Chief information officers were scrambling to wade through and make sense of more than 1,000 pages of Stage 2 meaningful use rules yesterday afternoon, with some poring over the details late into the night. Most seem pleased, so far, but say there's lots of work to do.
With the caveat that he'd only had a brief time to sift through some 1,100 pages of densely-worded regulations, Bill Spooner, CIO of Sharp HealthCare in San Diego, told Healthcare IT News Thursday evening that he was most of all "grateful that the rules are published."
There were some rumors that Stage 2 might not be unveiled until September – or even until after the November presidential election – but Spooner said it was crucial that the rules were made public as soon as was practicable.
"It will be a sprint to complete the software development/implementation/adoption cycle," he said. "We need every minute."
At first glance, Spooner said he saw some things he liked. Chief among them: Stage 2's three-month reporting period for meaningful use in 2014, which had been requested by many stakeholders, was a "win," he said, offering much-needed flexibility for providers and software developers.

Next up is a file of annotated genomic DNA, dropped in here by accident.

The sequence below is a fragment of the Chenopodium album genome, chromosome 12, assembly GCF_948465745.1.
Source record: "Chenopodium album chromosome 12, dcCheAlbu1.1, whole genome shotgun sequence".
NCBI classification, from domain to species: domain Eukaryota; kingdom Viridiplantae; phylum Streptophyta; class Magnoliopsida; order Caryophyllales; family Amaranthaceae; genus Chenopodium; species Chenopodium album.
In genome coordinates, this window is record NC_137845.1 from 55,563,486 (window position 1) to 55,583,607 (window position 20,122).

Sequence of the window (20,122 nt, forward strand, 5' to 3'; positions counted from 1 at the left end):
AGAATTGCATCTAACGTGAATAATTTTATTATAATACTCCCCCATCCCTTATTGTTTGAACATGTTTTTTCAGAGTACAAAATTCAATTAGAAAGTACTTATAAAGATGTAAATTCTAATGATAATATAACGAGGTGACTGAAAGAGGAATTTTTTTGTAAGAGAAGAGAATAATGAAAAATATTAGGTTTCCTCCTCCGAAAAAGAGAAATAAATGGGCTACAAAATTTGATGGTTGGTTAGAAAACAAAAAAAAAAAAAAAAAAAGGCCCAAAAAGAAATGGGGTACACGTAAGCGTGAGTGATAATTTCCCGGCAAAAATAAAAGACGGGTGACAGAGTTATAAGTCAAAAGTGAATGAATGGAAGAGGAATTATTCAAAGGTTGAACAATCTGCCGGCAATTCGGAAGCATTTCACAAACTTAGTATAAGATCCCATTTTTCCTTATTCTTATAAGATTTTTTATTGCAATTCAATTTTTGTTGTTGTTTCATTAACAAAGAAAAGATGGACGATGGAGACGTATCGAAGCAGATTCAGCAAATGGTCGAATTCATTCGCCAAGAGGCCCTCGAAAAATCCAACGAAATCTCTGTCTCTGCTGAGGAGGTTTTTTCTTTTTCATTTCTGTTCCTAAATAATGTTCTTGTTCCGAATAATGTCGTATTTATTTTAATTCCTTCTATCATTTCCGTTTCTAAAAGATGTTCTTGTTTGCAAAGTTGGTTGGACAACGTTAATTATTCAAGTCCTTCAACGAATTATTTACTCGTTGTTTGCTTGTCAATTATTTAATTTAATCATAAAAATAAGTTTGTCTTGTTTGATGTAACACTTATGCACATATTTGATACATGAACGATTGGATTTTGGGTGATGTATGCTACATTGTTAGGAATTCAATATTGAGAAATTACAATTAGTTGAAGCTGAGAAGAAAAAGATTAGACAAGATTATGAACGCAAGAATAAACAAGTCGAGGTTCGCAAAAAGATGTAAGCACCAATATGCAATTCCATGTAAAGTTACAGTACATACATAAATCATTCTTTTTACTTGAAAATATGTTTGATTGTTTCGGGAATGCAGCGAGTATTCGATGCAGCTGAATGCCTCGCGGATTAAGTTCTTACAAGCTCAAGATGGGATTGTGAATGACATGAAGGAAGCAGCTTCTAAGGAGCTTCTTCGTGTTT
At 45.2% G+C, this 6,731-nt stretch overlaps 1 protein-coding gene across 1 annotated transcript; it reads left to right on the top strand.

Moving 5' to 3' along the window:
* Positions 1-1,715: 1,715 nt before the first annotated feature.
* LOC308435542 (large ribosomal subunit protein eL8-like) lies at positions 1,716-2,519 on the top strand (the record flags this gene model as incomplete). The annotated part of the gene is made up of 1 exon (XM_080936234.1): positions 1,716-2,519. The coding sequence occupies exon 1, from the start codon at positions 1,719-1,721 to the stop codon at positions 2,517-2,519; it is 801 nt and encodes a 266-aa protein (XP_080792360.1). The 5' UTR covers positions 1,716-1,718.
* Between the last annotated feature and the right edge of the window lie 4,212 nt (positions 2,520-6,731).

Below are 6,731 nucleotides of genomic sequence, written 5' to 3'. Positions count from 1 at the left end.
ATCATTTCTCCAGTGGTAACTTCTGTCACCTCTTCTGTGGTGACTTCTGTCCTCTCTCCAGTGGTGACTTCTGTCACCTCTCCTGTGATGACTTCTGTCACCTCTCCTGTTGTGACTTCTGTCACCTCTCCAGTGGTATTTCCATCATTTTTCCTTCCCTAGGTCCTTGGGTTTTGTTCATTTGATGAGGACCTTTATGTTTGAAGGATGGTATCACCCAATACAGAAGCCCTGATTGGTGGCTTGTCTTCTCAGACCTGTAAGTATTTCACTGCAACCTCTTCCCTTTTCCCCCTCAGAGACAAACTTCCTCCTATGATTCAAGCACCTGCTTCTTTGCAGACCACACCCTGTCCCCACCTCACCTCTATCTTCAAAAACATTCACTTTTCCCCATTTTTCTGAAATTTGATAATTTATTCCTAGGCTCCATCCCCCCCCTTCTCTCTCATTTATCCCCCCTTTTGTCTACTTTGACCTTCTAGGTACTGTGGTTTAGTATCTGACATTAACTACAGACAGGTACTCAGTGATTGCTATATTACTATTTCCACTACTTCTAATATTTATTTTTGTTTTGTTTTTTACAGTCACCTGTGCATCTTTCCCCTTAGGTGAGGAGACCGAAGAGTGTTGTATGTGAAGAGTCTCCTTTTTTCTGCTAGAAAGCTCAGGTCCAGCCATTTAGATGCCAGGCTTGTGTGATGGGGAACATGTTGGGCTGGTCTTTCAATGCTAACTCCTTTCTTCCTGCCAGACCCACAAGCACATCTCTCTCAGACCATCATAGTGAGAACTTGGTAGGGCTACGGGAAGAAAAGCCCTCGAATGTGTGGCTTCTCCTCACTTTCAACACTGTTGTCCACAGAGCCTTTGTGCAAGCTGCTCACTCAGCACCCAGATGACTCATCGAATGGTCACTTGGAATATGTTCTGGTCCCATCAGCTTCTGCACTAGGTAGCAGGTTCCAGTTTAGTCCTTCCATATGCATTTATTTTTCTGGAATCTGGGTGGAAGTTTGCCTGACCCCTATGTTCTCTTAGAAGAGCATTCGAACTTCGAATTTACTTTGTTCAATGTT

Moreover, "The overall revised phase-in plan is another win for provider and vendor alike," he said. "Reaching Stage 3 by 2015 would not have been feasible."
Charles Christian, CIO of Good Samaritan Hospital in Vincennes, Ind., said it was good to see federal agencies "getting a better understanding of the product development lifecycle and how much time is required to move things from regulation to code to successful implementation."
But other areas, especially with regard to the rule's much-discussed patient engagement stipulations, gave him pause.
"I was surprised to see the continued requirement that providers will held responsible for their patient’s behavior related to the patient portal objective," said Christian. "In my experience, the issues are around process, and not technology. We must ensure that we’re taking a measured and thoughtful approach to the change required, rather than just trying to check a piece of functionality off the list."
Like Spooner, Christian seemed grateful just to have the rule ready – and to know just what he'll be working toward over the coming months and years. Because there's lots of work to do.